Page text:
It has been 10 years since I got my first running leg! I have enjoyed every part of my career and learned so much through the experience. But here are some lessons I could have stood to learn earlier:
# 1) Consider the possibility that you may dedicate the next decade of your life, missing several important social occasions, forgoing other career opportunities, enduring endless grueling workouts, only to wake up the morning of your Olympic final and have your dream shattered by food poisoning. Would those 10 years pursuing your athletic dream still have been worth it? If the answer is no, then pick a different career. If it is yes, remember in both the good times and the bad that you chose this.
#2.) One loss doesn’t make you a loser, and one win doesn’t make you a winner. Always keep your perspective and aim for consistency.
#3.) Be intentional about maintaining friendships inside and outside your sport. Sport alone cannot fulfil you. No matter how talented you are, no matter how many wins, you can never escape the basic human requirement of friendship. Winning, but having no one to celebrate with will hurt more than losing.
#4.) Make up a list now of all the things you will do when you get injured: new skills you would like to learn, classes you would like to take, internships that interests you. Notice I said when you get injured, not if. You are not special; it happens to everyone. It’s far better to use your time productively instead of moping.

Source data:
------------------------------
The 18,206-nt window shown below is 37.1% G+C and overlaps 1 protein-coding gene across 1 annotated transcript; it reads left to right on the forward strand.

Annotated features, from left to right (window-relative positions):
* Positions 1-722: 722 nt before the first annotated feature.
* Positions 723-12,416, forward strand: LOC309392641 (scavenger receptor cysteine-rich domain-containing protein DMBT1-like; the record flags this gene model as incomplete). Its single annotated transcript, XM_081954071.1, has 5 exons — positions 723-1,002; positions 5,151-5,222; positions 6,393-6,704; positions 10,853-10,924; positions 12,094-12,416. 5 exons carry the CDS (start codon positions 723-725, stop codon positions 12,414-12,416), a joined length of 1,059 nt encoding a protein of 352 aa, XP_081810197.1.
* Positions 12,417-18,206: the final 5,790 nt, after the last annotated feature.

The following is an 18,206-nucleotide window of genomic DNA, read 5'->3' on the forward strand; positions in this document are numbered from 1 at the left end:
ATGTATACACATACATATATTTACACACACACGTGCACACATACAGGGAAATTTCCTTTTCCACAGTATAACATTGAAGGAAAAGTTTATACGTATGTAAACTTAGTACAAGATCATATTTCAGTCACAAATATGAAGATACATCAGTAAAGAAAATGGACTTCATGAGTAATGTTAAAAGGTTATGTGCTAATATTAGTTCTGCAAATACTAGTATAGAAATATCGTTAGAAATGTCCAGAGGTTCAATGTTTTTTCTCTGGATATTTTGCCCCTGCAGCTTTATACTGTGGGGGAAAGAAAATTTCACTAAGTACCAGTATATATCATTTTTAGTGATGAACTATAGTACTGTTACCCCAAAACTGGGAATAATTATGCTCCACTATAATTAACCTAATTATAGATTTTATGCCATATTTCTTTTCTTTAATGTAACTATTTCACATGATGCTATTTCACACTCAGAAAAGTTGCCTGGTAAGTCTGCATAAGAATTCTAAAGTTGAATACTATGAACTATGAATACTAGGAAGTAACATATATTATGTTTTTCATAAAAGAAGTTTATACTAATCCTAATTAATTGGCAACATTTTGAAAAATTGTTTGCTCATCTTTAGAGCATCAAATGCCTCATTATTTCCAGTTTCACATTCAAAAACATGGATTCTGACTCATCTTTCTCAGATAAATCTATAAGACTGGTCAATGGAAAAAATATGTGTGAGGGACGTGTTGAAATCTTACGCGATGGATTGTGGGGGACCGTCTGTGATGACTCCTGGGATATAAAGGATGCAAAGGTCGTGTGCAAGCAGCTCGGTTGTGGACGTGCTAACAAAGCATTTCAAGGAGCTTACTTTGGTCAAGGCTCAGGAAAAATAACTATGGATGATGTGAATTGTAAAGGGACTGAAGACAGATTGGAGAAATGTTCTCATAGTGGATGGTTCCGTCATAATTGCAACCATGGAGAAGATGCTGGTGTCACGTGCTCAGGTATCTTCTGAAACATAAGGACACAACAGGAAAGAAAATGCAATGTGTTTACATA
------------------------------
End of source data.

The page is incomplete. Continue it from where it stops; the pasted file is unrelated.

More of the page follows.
#5.) Take ownership of yourself and your career. Do not automatically deflect important decisions to experts. Be respectful, be grateful, and acknowledge the wisdom and counsel of others. But remember that you are also an expert when it comes to yourself.
#6.) I cringe when I think of the number of receptions I have been to filled with very important people working for very successful companies, and all I did was stand in a corner talking to other athletes. The most valuable thing you can amass in your athletic career are contacts, not prize money and sponsorship (unless you are going to be the next Usain Bolt, then you can ignore this one). Prize money and sponsors disappear when you retire as an athlete. Your contact network is what will help you to start a successful round 2.
#7.) Live your personal life and your sporting life according to your own set of values - do not buy into cliche sport quotes without critically assessing them. This includes reciting them in interviews and allowing them residence in your subconscious. For example, watch this video of Derek Redmond's 400m semi final at the 1992 Olympics
Then see if you still agree with Vince Lombardi when he says “Winning isn’t everything. It is the only thing.”